Ft. MEADE, Md. --
In response to ongoing cybersecurity events, the National Security Agency (NSA) released a Cybersecurity Advisory Thursday “Detecting Abuse of Authentication Mechanisms.” This advisory provides guidance to National Security System (NSS), Department of Defense (DoD), and Defense Industrial Base (DIB) network administrators to detect and mitigate against malicious cyber actors who are manipulating trust in federated authentication environments to access protected data in the cloud. It builds on the guidance shared in the cybersecurity advisory regarding VMware with state-sponsored actors exploiting CVE 2020-4006 and forging credentials to access protected files, though other nation states and cyber criminals may use this tactic, technique, and procedure (TTP) as well.
This advisory specifically discusses detection and mitigation of two TTPs to forge authentications and gain access to a victim’s cloud resources. While these TTPs require the actors to already have privileged access in an on-premises environment, they are still dangerous as they can be combined with other vulnerabilities to gain initial access, then undermine trust, security, and authentication. Initial access can be established through a number of means, including known and unknown vulnerabilities. The recent SolarWinds Orion ® code compromise is one serious example of how on-premises systems can be compromised, leading to abuse of federated authentication and malicious cloud access.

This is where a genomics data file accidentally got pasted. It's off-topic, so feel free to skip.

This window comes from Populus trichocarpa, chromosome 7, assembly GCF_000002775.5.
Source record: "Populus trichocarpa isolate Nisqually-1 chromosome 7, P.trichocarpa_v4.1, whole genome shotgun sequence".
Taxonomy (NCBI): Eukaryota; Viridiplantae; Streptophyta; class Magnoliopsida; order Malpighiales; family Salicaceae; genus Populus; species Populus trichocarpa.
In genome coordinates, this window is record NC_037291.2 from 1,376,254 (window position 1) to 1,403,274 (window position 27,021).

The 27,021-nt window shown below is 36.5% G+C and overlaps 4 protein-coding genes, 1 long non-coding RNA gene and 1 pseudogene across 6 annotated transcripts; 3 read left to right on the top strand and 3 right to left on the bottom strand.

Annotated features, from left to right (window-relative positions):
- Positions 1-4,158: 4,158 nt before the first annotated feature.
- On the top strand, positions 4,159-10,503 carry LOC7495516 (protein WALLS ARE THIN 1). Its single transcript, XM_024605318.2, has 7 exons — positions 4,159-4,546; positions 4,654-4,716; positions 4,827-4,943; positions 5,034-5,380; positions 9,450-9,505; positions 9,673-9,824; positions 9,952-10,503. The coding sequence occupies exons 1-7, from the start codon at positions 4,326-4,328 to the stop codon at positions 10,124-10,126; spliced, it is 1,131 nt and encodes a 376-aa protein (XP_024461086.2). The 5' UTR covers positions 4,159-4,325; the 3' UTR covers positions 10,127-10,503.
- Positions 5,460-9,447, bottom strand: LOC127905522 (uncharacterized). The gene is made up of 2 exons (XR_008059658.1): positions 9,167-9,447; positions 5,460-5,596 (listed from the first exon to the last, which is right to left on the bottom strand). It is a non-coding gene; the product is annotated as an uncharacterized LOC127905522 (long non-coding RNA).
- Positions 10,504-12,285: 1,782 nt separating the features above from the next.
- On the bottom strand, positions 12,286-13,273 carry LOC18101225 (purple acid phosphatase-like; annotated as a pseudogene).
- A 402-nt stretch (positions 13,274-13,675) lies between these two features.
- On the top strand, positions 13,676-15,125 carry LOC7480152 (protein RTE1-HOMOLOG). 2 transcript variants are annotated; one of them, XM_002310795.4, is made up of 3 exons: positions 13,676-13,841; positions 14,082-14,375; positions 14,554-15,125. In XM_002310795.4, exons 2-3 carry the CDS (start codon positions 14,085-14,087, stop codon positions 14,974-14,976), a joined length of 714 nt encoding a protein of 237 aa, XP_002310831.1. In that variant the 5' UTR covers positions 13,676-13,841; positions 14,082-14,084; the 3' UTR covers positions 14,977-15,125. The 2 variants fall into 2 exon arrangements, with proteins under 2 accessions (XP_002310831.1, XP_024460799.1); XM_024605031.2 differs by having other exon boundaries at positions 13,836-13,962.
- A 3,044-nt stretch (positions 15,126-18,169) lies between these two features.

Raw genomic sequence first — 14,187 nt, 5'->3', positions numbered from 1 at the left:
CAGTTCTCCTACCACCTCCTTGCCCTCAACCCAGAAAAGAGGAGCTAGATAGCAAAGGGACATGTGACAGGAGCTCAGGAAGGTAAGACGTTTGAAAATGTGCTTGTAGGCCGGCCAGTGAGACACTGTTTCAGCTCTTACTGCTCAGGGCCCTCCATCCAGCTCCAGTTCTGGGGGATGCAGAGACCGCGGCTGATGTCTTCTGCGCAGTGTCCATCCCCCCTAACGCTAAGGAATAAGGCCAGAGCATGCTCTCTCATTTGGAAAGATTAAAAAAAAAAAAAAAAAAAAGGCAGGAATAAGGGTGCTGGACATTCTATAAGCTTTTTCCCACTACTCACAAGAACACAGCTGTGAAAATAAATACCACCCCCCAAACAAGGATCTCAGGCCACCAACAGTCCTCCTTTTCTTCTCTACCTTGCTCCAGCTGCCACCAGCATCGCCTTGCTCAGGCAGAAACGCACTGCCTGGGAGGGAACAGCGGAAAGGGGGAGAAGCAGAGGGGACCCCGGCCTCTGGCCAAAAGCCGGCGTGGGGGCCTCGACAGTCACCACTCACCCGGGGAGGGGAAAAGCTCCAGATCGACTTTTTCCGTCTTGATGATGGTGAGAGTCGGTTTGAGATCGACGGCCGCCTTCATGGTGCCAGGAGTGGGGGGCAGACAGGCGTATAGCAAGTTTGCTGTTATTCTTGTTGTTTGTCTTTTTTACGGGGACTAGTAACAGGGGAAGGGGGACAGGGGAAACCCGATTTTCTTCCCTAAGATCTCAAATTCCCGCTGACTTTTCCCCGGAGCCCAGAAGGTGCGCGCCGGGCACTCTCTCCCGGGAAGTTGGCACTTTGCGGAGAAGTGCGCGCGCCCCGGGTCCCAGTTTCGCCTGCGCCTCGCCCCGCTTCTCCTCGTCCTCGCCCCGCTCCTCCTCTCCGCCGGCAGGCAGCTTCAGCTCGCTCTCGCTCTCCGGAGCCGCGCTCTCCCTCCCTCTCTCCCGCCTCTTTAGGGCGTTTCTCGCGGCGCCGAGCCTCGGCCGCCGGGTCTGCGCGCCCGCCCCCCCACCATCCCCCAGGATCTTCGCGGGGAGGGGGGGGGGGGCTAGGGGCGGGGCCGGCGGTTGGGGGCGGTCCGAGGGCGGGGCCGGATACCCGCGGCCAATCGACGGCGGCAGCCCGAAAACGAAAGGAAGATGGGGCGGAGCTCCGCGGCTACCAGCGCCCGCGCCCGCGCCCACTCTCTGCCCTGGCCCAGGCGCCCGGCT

Mitigation actions include hardening and monitoring systems that run local identity and federation services, locking down tenant single sign-on (SSO) configuration in the cloud, and monitoring for indicators of compromise. NSA remains committed to providing provide timely, actionable and relevant guidance, and is partnering across the public and private sectors in ongoing incident response efforts. Releasing this advisory with further technical guidance allows NSA’s customers to apply preventative measures to the fullest extent along with the detection and mitigation actions.
For a quick summary on how you can take action, take a look at our infographic.
Read the full advisory here.
Read the abridged version here.